Monday 9 July 2018
Now it's time to restore Grandpa's hopelessly rusted, chipped, paint-spattered Spear & Jackson backsaw handle, which has gathered dust in the workshop for the past 20 years. The horns look like they've survived countless jumps off the workbench and there are more s-rolls along the toothline than a paratrooper's static line before the drop into Operation Market Garden. Believe it or not, this is not a hopeless mission, though now – slipping into our uniquely American patois – this is one butt-ugly saw handle. Let's start by giving this worn-out vet a fresh uniform.
Scrape off the paint, dead skin cells and other accumulated grime from the past 75 years. An X-Acto knife or safety razor is good for that. You may want to – very – lightly sand down the wood as well with a 3M pad, just to release the accumulated surface compost prior to treating the wood later. Be gentle – you don't want to wipe out the many years of character Grandpa bestowed on this old guy.
Now cinch your handle in a wooden clamp and cut a 90 degree notch along the damage. Is it easier to simply lop it off with one clean cut? Sure, if you think end grain alone will keep a glue joint intact. Rather, take the time to make a notch cut, so you'll have both the long grain and end grain securing the graft wood you'll glue on later. Note how we line our wooden clamps with leather. You'll find that leather adds cushioning and friction to the equation and won't mark the handle.
Next, trace out the horn outline on your graft wood and cut the squares proud of the trace for length, thickness and width – you'll trim the graft wood to size momentarily. For now, simply cut oversized blocks and match them to the notches. Finesse the blocks to fit as tightly as possible to achieve a practically seamless glue joint. Many fine old English saws were made with elm (Ulmus procera), which will take a stain and blend nicely with a vintage handle, so that's a good choice. When you're satisfied with how the grain lines up, glue the graft wood into place. Rubber bands make great clamps for the asymmetrical glue-up. Gently clean and buff the fasteners while the glue is curing, but remember: the intent here is to make your fasteners and handle look like a very well-preserved antique and not to promote the dazzling brilliance for which only a Sergeant Major from the first Airborne would approve. It's time to call it a night and support your neighbourhood pub while the glue dries.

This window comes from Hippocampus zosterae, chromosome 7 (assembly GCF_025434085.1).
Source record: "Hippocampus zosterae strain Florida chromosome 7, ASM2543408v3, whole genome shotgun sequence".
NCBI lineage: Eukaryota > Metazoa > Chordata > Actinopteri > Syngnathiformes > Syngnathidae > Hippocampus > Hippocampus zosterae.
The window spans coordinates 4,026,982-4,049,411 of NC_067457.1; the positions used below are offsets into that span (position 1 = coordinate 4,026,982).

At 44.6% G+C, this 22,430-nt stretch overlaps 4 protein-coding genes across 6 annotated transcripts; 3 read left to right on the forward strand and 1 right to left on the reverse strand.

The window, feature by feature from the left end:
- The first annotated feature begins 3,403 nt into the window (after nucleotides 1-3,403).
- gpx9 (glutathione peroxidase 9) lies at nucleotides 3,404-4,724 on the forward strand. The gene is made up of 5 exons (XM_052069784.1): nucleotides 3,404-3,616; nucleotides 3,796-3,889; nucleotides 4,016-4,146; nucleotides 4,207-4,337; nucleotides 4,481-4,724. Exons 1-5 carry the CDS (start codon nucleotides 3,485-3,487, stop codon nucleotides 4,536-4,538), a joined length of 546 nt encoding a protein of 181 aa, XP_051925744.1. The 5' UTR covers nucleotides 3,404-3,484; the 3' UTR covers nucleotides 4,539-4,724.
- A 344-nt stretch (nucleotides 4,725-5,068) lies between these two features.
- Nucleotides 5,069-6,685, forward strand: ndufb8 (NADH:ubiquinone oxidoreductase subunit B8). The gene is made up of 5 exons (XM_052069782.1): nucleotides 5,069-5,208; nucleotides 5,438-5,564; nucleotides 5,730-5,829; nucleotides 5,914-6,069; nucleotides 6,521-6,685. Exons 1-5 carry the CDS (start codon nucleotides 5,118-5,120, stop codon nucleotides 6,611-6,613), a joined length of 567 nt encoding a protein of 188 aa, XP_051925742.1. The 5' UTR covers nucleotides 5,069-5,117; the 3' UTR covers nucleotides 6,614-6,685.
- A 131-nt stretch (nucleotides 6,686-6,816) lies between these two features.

Back at it now in your workshop after a hard day massaging a computer and you're ready for some quality 'self' time: secure your handle onto a bench hook or clamp and literally saw off the big chunks to rough form. Follow up with some paring chisel work and then a rasp to shape your horns into the elegantly figured curves Grandpa's saw had when he bought it new. Think of it as a coarse, medium, fine approach – thank you, Chris Schwarz. A Dremel will work too, but like any corded tool, it's easy to overdo it and mar the piece. As the old adage stipulates – you can always take away, but you can never put back. I prefer the control a quality rasp provides. You can also saw a slit on a dowel and anchor a section of abrasive wrapped around the dowel for shaping the contour along the underside of the horns. Periodically grip the handle to assess how it feels and you'll know how much more to take away at this point.
We're ready for finishing, so you can blend the look of the grafted wood with the original handle wood. Try experimenting first with various darker stains on a separate piece of graft wood to find a combination that works for your handle. We most often use a stain marking pen in dark walnut mixed with red oak; the combination frequently does the trick for how we finish vintage saw handle restorations. Sand, stain again, assess and repeat until the handle looks the way you want. Now treat the wood with boiled linseed oil or oil treatment of your preference. You might even buff on some carnauba wax if you really want the old paratrooper to pop like the parade ground veteran he is, now standing proud after generations of neglect.
And you're done! If you've taken your time with the cutting, clamping, shaping and finishing, you will now have a handle with a pretty close approximation of its original look and feel. Moreover, whenever you use the saw, you'll have the satisfaction of knowing that it was you that brought it back to proper form and that Grandpa is toasting your efforts from above. Cheers!